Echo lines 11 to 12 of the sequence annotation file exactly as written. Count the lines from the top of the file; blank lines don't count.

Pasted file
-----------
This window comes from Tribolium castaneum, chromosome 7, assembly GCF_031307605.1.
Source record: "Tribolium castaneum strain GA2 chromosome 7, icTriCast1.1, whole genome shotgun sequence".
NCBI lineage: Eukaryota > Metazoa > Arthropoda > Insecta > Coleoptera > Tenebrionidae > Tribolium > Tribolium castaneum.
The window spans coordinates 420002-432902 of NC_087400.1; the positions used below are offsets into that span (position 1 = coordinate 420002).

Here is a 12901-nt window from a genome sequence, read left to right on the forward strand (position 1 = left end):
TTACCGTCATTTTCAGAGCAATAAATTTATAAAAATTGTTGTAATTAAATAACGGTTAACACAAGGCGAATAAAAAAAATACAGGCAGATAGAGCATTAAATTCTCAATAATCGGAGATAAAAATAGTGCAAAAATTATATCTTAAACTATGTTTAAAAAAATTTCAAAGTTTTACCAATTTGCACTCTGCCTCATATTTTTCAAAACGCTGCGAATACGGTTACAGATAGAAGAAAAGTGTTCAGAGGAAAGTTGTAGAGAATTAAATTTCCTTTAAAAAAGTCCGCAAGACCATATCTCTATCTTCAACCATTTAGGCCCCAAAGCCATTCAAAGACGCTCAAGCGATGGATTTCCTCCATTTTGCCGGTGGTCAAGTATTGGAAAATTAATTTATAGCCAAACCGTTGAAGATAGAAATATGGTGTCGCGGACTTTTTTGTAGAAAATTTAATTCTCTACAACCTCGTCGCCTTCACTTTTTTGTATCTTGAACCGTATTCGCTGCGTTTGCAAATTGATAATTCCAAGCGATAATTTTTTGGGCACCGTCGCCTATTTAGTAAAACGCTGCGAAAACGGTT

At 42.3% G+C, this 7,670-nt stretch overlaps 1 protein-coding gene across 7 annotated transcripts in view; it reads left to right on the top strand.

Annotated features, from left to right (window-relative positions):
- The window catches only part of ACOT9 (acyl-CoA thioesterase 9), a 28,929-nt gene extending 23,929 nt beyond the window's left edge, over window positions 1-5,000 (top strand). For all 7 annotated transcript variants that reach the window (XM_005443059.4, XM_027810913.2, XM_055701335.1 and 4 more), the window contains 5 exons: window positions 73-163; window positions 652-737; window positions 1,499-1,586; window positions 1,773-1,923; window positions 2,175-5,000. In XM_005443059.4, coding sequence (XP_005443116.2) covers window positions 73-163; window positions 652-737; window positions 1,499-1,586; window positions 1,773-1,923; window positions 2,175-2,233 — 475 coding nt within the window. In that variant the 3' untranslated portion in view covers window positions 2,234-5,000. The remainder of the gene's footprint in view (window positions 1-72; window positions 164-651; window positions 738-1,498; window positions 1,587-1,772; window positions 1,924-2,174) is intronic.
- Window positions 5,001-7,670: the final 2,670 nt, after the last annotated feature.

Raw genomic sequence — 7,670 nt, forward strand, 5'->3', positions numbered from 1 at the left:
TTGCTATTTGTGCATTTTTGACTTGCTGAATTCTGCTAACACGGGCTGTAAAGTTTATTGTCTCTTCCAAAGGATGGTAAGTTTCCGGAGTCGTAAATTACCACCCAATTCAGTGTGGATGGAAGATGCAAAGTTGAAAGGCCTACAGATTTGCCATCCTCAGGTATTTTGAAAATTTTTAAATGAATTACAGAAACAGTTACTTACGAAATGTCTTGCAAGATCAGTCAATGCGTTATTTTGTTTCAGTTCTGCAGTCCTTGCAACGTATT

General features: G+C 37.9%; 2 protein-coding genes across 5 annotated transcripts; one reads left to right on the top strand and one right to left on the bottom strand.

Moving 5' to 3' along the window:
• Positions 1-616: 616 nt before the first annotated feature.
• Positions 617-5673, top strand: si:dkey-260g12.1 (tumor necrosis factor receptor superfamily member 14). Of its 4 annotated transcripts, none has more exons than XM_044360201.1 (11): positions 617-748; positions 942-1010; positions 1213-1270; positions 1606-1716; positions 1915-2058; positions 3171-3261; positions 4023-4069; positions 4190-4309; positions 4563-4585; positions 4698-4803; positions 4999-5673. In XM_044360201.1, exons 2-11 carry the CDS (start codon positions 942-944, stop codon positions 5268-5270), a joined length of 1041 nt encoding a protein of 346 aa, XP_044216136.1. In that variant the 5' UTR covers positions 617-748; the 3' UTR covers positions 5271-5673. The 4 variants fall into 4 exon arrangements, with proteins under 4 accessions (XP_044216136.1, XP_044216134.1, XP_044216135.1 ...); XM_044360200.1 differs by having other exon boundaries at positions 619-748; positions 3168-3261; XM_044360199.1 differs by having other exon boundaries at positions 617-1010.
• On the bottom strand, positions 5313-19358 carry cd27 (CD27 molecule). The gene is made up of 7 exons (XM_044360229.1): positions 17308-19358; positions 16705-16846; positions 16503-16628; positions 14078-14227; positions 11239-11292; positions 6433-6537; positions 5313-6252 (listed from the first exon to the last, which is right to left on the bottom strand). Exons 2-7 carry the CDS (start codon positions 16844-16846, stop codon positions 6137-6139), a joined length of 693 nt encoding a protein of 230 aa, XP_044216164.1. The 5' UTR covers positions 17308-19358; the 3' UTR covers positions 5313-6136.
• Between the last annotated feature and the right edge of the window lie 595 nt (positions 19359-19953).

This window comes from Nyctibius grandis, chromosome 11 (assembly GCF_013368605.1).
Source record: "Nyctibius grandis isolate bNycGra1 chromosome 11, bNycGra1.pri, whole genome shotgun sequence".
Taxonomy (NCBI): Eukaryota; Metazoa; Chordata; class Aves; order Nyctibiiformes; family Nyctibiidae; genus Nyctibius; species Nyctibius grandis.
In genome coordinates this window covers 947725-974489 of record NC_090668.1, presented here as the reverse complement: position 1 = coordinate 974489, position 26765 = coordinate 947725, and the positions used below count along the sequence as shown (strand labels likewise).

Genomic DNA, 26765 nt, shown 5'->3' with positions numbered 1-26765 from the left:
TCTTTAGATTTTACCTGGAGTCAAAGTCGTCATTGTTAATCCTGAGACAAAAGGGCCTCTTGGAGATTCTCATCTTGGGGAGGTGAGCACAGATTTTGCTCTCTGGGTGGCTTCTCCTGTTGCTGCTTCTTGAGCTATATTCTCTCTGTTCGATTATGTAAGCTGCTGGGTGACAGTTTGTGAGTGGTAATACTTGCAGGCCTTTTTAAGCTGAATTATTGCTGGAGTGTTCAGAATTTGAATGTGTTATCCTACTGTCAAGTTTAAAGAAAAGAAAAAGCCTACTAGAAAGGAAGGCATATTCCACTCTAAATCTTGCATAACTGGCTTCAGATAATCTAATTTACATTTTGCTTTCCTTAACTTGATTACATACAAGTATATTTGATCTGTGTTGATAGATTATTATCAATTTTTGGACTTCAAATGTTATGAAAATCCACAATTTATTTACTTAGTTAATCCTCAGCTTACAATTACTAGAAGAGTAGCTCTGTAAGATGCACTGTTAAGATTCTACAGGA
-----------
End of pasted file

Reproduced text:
Raw genomic sequence — 7,670 nt, forward strand, 5'->3', positions numbered from 1 at the left:
TTGCTATTTGTGCATTTTTGACTTGCTGAATTCTGCTAACACGGGCTGTAAAGTTTATTGTCTCTTCCAAAGGATGGTAAGTTTCCGGAGTCGTAAATTACCACCCAATTCAGTGTGGATGGAAGATGCAAAGTTGAAAGGCCTACAGATTTGCCATCCTCAGGTATTTTGAAAATTTTTAAATGAATTACAGAAACAGTTACTTACGAAATGTCTTGCAAGATCAGTCAATGCGTTATTTTGTTTCAGTTCTGCAGTCCTTGCAACGTATT